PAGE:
Pete, who has mainly kept quiet listening on with a smile as Joe and Derek recount old tales, describes his father as “a quiet, aware man, not a joker, a solid man who kept the wheels turning” As Joe and Derek chat away, Pete adds “Dad never professed to be the first descent down any canyon”.

There are 5 editions of the Canyoning book, the first in 1993 and the last in 2012. The book describes abseiling techniques and equipment but I’m interested to know about the early days.

“Back in the 60’s and 70’s we would only wear woollen sweaters. I reckon they’re warmer than a wetsuit!” says Joe. “Wetsuits were too expensive back then. Anyway, I don’t like wetsuits because you have to carry the bloody thing out!” claims Derek.

When I query the explorations in those early days Derek is quite blasé about it all. They’d usually only take 2 ropes, probably 50m each and when I ask what they’d do if the ropes didn’t reach Derek replied: “Well then you wouldn’t go down. You see,” he explains,''you can tell the length of the drop by looking at the maps and knowing the area. For example, you’re not likely to find a 60m drop at Bungleboori and if you do, you go round. Anyway, you’d always carry your jumar gear with you to climb back up if needed, and one of us would stay at the top until we knew we could get through. We’d always knot the bottom of the rope too!”

Rick was featured in the National Geographic and Outside Online magazines when reporter, Mark Jenkins came to the Blue Mountains to descend some canyons. In the year 2000, Rick and Derek took him down Hat Hill Canyon and Bennett Gully (see the article Give ‘Em Enough Rope). Derek recalls it as a close call. “See we took that American bloke to do Hat Hill, and we decided to abseil down at the end of the canyon. I looked at the drop and thought, nobody has been down here! And the American bloke put a sling around a tree and off he went. And I was thinking, I hope the bloody rope is long enough. The rope wasn’t long enough and he had to swing onto a tree! He yelled up at us to come down and of course Rick looked at me and said ‘you better go down first Derek’”. Derek chuckles at the memory, “So I did, down into the top of a bloody tree. And the American guy was way over there taking photos.” He points to one side of the room. “And then Rick was coming down with big holes in his shorts, coming down onto the bloody tree. When we finally started back up Pierces pass, it got dark and we didn’t have torches. The American bloke had gone ahead to get my car, and luckily Rick and I met up on the track with another guy who was going down to the Blue Gum forest who said he’d go back up with us with his torch and we were like ‘Bloody Beauty’!”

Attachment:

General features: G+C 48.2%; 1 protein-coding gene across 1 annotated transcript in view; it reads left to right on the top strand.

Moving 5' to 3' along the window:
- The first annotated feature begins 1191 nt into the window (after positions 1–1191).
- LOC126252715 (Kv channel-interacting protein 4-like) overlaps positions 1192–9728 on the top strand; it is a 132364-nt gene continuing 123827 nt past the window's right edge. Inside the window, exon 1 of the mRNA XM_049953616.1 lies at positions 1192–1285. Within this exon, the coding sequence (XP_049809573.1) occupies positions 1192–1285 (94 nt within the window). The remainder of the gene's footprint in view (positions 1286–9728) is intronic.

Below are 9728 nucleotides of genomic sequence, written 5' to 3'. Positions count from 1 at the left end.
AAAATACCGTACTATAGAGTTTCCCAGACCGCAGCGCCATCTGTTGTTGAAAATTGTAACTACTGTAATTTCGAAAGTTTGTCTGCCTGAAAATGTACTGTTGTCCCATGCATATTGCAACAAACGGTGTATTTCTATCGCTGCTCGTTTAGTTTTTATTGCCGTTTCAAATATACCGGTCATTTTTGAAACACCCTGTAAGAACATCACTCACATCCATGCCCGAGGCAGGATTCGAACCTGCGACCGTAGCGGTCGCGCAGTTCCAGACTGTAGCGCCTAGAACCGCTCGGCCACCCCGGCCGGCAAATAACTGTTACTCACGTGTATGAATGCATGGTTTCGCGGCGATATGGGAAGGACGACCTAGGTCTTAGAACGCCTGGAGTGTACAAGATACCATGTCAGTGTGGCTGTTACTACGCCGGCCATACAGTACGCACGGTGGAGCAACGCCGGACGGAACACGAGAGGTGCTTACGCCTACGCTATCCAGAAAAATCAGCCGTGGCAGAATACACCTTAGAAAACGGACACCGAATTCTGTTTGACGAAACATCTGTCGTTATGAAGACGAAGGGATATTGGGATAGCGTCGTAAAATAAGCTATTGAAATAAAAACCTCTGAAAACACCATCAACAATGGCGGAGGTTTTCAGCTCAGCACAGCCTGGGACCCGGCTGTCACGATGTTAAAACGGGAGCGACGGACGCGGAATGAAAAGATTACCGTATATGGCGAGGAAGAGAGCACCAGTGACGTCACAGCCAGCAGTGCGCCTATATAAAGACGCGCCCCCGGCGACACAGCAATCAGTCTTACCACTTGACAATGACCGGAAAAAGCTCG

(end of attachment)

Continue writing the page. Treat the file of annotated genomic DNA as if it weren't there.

Perhaps more worthy of a story on the TV show “I shouldn’t be alive”, Rick travelled to and got locked up in the Congo. He also had many other exciting adventures, such as climbing the Matterhorn a couple of times, a 7 week canoe trip in Canada, driving a Kombi from England to Australia, 13 trips to Nepal, etc etc.

Rick was described as a tree, solid and reliable. But he was not only a tree for his family, friends and the generation of children he taught, but the roots extend through his writings and continue to contribute to the whole canyoning community.